The MDH conducts a statewide program to prevent childhood lead poisoning. This program collects data to target blood lead testing and education in areas of the state where children are at high risk for lead poisoning. The MDH also has developed Blood Lead Screening Guidelines for health care professionals to screen and identify children at risk.
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Clandestine drug labs and methamphetamine (meth) production is a growing concern in Minnesota. The chemicals used to make meth are very hazardous. Children are most vulnerable to the exposures associated with living in home where meth is produced. The MDH meth lab program works to prevent exposures, raise awareness, and provide information on clean up, health effects, environmental effects, local efforts, and more.Resources and contacts:
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Healthy School Environments
The school environment is of special importance to our children's health and development. The MDH is actively engaged in assisting schools with a variety of environmental health programs. These programs inform school officials and others about methods to manage and prevent hazards, relevant laws, and useful guidance documents.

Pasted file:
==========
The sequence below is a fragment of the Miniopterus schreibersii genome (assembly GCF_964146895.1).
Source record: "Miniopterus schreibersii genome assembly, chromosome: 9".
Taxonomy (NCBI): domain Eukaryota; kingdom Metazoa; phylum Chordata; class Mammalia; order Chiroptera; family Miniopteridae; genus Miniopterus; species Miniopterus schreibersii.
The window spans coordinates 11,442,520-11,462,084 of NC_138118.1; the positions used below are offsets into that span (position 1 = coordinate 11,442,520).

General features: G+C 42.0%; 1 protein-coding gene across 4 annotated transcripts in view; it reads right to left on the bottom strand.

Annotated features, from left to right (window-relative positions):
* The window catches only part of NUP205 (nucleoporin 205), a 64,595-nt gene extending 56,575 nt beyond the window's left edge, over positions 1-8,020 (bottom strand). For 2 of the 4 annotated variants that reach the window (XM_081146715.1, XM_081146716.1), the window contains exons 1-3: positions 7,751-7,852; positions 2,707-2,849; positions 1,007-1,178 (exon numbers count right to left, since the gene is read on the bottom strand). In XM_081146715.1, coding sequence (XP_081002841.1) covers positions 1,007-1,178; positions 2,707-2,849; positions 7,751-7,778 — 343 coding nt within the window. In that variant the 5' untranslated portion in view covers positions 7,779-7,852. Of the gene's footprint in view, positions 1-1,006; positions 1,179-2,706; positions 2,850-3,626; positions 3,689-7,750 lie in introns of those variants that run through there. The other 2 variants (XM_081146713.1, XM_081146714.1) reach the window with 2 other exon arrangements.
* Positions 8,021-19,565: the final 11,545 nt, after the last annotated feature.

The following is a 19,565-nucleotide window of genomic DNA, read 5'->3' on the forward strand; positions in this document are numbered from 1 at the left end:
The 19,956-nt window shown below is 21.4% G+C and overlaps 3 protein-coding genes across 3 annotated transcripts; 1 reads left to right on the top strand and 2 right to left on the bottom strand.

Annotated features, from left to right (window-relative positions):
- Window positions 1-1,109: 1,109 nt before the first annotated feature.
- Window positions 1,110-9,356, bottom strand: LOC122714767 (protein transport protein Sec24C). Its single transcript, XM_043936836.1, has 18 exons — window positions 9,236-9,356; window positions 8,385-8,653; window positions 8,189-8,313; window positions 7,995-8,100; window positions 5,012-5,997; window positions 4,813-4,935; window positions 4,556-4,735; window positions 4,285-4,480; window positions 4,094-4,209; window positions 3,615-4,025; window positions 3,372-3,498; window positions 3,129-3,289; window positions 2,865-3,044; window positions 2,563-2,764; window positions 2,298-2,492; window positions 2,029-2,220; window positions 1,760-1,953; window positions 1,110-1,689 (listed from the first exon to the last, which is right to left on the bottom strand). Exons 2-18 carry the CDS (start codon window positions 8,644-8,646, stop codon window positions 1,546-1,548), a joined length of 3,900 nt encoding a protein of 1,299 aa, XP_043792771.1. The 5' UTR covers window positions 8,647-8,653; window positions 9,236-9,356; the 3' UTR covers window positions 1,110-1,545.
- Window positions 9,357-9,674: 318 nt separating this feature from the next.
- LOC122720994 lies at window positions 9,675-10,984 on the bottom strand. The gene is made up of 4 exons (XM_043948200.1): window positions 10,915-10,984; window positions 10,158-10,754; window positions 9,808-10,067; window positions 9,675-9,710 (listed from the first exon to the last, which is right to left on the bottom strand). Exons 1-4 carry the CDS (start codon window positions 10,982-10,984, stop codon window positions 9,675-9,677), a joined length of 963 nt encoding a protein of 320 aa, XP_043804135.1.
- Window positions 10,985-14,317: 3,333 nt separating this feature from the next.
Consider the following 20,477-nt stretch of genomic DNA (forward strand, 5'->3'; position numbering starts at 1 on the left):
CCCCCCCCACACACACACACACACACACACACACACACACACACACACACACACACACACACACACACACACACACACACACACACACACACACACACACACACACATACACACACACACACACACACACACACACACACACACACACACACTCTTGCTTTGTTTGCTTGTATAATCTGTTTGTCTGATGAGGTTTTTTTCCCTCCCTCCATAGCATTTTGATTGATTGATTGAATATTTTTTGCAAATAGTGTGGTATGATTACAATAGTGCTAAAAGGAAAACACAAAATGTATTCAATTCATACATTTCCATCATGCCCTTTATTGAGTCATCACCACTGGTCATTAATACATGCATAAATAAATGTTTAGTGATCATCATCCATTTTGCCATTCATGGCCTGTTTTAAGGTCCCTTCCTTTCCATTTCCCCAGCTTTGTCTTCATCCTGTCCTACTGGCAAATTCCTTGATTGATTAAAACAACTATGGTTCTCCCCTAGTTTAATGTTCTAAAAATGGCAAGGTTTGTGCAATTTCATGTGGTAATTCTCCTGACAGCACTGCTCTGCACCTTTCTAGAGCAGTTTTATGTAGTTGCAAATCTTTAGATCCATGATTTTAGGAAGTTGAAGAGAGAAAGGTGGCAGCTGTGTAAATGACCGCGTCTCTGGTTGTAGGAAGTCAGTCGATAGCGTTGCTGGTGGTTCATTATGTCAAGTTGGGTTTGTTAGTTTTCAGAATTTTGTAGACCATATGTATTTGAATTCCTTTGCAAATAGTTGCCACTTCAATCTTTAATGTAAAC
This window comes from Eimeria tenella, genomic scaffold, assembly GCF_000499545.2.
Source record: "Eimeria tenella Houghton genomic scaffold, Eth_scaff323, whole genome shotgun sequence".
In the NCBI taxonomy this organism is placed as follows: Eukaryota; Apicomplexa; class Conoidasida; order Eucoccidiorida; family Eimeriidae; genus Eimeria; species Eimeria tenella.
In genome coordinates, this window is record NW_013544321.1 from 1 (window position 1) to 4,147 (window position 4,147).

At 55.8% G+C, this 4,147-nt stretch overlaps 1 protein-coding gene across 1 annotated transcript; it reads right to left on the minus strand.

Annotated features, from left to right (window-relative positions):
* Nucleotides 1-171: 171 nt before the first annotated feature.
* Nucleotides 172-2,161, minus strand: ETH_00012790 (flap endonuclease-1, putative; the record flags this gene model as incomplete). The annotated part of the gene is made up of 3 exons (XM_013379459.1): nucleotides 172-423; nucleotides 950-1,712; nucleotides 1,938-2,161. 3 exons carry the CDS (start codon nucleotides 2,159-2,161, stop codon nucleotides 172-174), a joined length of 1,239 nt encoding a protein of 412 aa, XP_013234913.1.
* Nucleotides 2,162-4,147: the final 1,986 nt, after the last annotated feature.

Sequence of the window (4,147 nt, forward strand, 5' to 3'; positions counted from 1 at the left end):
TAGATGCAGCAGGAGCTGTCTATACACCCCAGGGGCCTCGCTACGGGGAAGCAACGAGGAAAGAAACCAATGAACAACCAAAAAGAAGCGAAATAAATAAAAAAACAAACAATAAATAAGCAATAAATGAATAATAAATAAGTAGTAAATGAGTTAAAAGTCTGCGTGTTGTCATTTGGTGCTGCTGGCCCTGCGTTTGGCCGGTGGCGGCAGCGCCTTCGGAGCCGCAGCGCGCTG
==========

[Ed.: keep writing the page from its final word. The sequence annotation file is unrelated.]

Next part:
Assessing Risks to Children from Sites with Hazardous Waste
The MDH Environmental Health Division evaluates public health risks at sites or facilities where chemicals have been released into the environment. These sites can include landfills, dumps, industrial and agricultural facilities, leaking underground storage tanks, hazardous waste sites, and other places with contaminant releases. Evaluation of these sites includes evaluating exposure, evaluating toxicity, characterizing health concerns and developing recommendations, and gathering input from interested parties.
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Tobacco Prevention and Control
Tobacco is a preventable cause of disease, disability, and death in Minnesota. The tobacco prevention and control program at MDH is effectively working to prevent youth and young adults from starting to use tobacco, and reducing use among those who have started.
For more information on children's health initiatives being undertaken by MDH, please see Life Stages and Populations: Children and Adolescents.